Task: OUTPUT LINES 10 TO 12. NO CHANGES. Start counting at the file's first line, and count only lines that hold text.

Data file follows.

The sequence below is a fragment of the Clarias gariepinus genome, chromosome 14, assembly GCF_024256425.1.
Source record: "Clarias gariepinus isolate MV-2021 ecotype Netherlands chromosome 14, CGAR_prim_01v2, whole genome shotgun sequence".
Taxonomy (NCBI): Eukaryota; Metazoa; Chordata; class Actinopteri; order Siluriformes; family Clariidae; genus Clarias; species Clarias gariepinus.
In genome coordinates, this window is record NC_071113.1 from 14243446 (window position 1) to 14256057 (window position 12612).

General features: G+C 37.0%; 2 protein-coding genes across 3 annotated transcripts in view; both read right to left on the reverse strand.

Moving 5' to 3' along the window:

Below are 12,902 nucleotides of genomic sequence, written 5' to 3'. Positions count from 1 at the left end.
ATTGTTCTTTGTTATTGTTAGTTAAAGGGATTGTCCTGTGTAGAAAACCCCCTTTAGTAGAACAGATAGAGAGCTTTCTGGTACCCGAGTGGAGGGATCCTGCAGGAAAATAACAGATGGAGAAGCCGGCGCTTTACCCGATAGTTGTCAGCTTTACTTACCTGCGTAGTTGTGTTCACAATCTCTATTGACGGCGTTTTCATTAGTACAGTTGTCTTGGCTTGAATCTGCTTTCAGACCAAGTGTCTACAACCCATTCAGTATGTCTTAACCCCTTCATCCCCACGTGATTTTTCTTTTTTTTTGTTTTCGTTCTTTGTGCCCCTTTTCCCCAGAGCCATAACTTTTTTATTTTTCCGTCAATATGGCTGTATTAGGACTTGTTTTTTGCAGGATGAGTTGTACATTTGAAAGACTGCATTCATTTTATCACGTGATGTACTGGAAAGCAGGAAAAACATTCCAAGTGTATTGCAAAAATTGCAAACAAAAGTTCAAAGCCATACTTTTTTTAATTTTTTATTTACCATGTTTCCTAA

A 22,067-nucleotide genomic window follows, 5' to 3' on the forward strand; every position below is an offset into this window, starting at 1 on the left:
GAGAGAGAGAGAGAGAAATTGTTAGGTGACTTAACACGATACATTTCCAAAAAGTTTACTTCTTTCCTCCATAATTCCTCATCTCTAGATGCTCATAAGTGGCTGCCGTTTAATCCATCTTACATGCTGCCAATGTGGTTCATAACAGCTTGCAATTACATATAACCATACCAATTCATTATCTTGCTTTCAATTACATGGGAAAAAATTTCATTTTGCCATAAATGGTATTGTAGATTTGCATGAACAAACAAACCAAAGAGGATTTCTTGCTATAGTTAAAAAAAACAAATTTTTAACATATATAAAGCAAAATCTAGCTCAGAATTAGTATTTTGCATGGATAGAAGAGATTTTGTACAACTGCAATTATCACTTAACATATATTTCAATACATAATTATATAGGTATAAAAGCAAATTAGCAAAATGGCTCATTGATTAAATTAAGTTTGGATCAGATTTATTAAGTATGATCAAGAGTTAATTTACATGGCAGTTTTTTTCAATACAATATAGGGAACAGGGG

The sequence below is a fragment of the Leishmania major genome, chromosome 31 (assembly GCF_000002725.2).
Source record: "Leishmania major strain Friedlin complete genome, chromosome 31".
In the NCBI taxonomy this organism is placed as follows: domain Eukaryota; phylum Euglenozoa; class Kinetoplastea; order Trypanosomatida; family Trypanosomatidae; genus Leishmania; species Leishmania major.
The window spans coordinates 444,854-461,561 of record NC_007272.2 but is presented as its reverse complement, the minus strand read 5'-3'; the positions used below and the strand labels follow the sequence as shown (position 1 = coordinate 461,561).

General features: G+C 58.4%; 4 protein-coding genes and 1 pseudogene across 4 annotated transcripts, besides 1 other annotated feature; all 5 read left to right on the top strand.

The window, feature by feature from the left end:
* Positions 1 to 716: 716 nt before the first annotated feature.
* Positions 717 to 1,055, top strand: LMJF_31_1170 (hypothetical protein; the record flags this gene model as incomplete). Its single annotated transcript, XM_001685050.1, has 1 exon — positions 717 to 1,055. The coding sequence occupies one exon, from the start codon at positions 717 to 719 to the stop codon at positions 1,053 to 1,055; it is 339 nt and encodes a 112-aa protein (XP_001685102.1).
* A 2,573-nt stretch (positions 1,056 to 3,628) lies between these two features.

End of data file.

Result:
GAGAGAGAGAGAGAGAAATTGTTAGGTGACTTAACACGATACATTTCCAAAAAGTTTACTTCTTTCCTCCATAATTCCTCATCTCTAGATGCTCATAAGTGGCTGCCGTTTAATCCATCTTACATGCTGCCAATGTGGTTCATAACAGCTTGCAATTACATATAACCATACCAATTCATTATCTTGCTTTCAATTACATGGGAAAAAATTTCATTTTGCCATAAATGGTATTGTAGATTTGCATGAACAAACAAACCAAAGAGGATTTCTTGCTATAGTTAAAAAAAACAAATTTTTAACATATATAAAGCAAAATCTAGCTCAGAATTAGTATTTTGCATGGATAGAAGAGATTTTGTACAACTGCAATTATCACTTAACATATATTTCAATACATAATTATATAGGTATAAAAGCAAATTAGCAAAATGGCTCATTGATTAAATTAAGTTTGGATCAGATTTATTAAGTATGATCAAGAGTTAATTTACATGGCAGTTTTTTTCAATACAATATAGGGAACAGGGG

The sequence below is a fragment of the Leishmania major genome, chromosome 31 (assembly GCF_000002725.2).
Source record: "Leishmania major strain Friedlin complete genome, chromosome 31".